Our Patron - Saint Patrick

Let us allow our patron saint to answer the question: ‘I am Patrick, a sinner, the most unlearned of men, the lowliest of all the faithful, utterly worthless in the eyes of many. My father was Calpornius who was a deacon and a son of the priest Potitus. He ministered in a suburb of Bannaven Taberniae where he had a country residence nearby.’

Saint Patrick’s penned these words in Latin at the beginning of his confessio (confession) that reflected on his extraordinary grace filled life. From this piece of writing and his letter to the soldiers of Coroticus we derive an insight into his honesty, humility and courage.

There have been many a reflection and biography of Saint Patrick over the years and literature is still widely available on the internet, bookshops and libraries. We will pick up on a few aspects of his personality and life here.

The name Patrick derives from a Latin word meaning nobleman. Although he was not a nobleman his early years might be described as privileged. He was a citizen of a Roman empire that was experiencing decline and harassment from invaders. His earthly life began around 400AD probably somewhere near the mouth of the River Severn though his birthplace may have been Boulogne-sur-mer on the French coast. The matter is of little import given that he was a man born of God, a citizen of heaven
and on fire with the Holy Spirit.

Despite his education being cut short at sixteen when taken captive he never doubted the quality and diligence of the pastors responsible for his Christian instruction. He was later to confess that he had turned away from God, disobeyed his pastors and broken the commandments despite his Christian upbringing that would have included baptism.

The Spirit of the living God poured into the heart of Patrick during his six years as a herdsman on Slemish Mountain in County Antrim: ‘Even in times of snow or frost or rain I would rise before dawn to pray’.

During that prayer filled time Patrick underwent a conversion experience. We see the supernatural change in his personality following his first escape from captivity. Having landed their escape ship, the group wandered through deserted country and were hungry and desolate, the ship’s captain prevailed on the Christian faith of Patrick; his response was telling: ‘Turn sincerely with your whole heart to the Lord my God because nothing is impossible to him, that this day he may send you food on your way until you are satisfied; for he has plenty everywhere.’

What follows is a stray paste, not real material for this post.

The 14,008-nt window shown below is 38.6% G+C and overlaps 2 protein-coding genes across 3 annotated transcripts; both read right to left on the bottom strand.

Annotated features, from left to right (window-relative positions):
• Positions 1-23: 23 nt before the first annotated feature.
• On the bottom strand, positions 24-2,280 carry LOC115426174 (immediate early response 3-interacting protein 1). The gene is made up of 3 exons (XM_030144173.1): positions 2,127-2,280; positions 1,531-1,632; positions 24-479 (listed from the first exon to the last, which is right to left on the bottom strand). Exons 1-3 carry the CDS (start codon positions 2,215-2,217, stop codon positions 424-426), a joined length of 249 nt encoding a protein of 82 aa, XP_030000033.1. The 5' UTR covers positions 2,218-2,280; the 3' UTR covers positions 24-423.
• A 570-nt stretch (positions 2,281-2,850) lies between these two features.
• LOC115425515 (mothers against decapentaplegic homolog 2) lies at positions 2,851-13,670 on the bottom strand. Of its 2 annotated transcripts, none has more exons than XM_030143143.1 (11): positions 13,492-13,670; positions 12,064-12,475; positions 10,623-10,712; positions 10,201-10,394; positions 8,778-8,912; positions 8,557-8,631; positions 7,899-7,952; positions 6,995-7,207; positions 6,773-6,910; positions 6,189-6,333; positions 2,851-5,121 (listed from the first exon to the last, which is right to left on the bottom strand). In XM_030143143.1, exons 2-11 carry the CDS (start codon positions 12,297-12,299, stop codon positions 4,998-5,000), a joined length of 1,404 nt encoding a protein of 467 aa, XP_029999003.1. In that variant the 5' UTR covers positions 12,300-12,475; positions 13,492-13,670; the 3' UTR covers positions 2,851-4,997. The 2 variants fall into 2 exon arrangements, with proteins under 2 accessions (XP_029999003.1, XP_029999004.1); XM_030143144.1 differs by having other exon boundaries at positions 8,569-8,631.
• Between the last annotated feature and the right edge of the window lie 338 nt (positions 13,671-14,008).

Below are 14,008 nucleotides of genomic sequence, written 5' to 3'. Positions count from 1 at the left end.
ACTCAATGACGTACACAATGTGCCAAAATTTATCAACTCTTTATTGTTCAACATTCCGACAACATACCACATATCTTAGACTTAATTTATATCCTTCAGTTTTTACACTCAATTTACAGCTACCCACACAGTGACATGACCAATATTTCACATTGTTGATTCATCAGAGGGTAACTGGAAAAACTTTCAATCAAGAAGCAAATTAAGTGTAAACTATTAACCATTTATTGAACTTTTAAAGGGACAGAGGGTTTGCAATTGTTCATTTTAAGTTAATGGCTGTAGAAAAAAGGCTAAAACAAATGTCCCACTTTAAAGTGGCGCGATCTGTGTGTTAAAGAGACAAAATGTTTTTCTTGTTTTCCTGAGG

It was after his second escape from captivity that he heard the call of the Irish: ‘We askyou boy, come and walk once more among us.’ Patrick was clearly filled with the Holy Spirit and heard the voice of the Lord.

On awaking on one occasion he recalled the words of the apostle: ‘The Lord who is our apostle expresses our plea. ‘(IJohn 2:1)
It was most probable after the call of the Irish that Patrick, sensing a vocation met with Bishop Germanus of Auxerre who would send him to train as a late vocation in Auxerre, France. Given his sanctity and missionary potential Patrick would soon be ordained Bishop to replace Palladius in Ireland. There was to be a number of frustrations and setbacks before Bishop Patrick would sail to Ireland to begin his mission.

A seventh-century biographer suggests Patrick’s work was mainly in north-east, central and western Ireland. Tradition suggests Patrick spent forty days and nights in prayer and fasting on what would be known as Croagh Patrick in County Mayo. A place we have visited as a parish. Some of us hope to make a day trip to Saint Patrick’s purgatory in Count Donegal, Lough Derg to sample some of the penitential exercises our patron left with us.

Patrick worked tirelessly baptizing and confirming Christians, and ordaining those with education and a calling to the priesthood. He encouraged men and women to embrace the monastic life. Patrick brought the gospel to those who followed ancient Druidic cults. In a letter, Patrick denounced the soldiers of the Welsh prince Coroticus who had plundered and murdered some of his converts.

In the conclusion to his confession Patrick urges his readers not to attribute to him any achievements but rather: ‘Let your conclusion and the general opinion rather be the real truth, that my success was the gift of God.’